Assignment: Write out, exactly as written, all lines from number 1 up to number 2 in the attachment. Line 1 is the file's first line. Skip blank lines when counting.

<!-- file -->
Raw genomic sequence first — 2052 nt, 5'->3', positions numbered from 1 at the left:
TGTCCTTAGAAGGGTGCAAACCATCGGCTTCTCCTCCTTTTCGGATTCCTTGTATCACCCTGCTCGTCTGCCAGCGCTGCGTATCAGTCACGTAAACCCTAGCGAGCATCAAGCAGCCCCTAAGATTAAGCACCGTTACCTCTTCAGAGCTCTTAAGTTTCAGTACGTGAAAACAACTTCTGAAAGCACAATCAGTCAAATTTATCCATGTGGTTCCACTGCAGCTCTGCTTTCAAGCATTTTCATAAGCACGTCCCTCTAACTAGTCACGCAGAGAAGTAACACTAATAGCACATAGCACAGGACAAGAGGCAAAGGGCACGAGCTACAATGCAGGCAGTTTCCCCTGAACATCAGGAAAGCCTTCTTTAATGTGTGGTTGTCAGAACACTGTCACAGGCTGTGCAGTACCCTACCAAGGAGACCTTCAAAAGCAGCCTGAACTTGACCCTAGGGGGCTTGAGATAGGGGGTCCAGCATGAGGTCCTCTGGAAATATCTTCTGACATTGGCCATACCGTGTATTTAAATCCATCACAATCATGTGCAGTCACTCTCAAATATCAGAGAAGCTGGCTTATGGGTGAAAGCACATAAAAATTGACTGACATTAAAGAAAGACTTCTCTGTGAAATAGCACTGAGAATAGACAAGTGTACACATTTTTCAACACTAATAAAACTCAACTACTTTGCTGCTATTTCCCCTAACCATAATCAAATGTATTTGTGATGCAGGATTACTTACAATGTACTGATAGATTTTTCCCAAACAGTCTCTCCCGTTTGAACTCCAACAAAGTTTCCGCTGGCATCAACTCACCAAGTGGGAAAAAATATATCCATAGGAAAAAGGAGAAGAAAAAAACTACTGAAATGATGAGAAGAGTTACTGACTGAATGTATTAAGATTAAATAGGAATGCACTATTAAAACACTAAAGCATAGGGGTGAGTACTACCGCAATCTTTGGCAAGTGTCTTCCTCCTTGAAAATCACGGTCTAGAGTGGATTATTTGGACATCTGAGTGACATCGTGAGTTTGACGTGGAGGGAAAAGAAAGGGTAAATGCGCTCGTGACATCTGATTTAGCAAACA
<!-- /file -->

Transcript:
Raw genomic sequence first — 2052 nt, 5'->3', positions numbered from 1 at the left:
TGTCCTTAGAAGGGTGCAAACCATCGGCTTCTCCTCCTTTTCGGATTCCTTGTATCACCCTGCTCGTCTGCCAGCGCTGCGTATCAGTCACGTAAACCCTAGCGAGCATCAAGCAGCCCCTAAGATTAAGCACCGTTACCTCTTCAGAGCTCTTAAGTTTCAGTACGTGAAAACAACTTCTGAAAGCACAATCAGTCAAATTTATCCATGTGGTTCCACTGCAGCTCTGCTTTCAAGCATTTTCATAAGCACGTCCCTCTAACTAGTCACGCAGAGAAGTAACACTAATAGCACATAGCACAGGACAAGAGGCAAAGGGCACGAGCTACAATGCAGGCAGTTTCCCCTGAACATCAGGAAAGCCTTCTTTAATGTGTGGTTGTCAGAACACTGTCACAGGCTGTGCAGTACCCTACCAAGGAGACCTTCAAAAGCAGCCTGAACTTGACCCTAGGGGGCTTGAGATAGGGGGTCCAGCATGAGGTCCTCTGGAAATATCTTCTGACATTGGCCATACCGTGTATTTAAATCCATCACAATCATGTGCAGTCACTCTCAAATATCAGAGAAGCTGGCTTATGGGTGAAAGCACATAAAAATTGACTGACATTAAAGAAAGACTTCTCTGTGAAATAGCACTGAGAATAGACAAGTGTACACATTTTTCAACACTAATAAAACTCAACTACTTTGCTGCTATTTCCCCTAACCATAATCAAATGTATTTGTGATGCAGGATTACTTACAATGTACTGATAGATTTTTCCCAAACAGTCTCTCCCGTTTGAACTCCAACAAAGTTTCCGCTGGCATCAACTCACCAAGTGGGAAAAAATATATCCATAGGAAAAAGGAGAAGAAAAAAACTACTGAAATGATGAGAAGAGTTACTGACTGAATGTATTAAGATTAAATAGGAATGCACTATTAAAACACTAAAGCATAGGGGTGAGTACTACCGCAATCTTTGGCAAGTGTCTTCCTCCTTGAAAATCACGGTCTAGAGTGGATTATTTGGACATCTGAGTGACATCGTGAGTTTGACGTGGAGGGAAAAGAAAGGGTAAATGCGCTCGTGACATCTGATTTAGCAAACA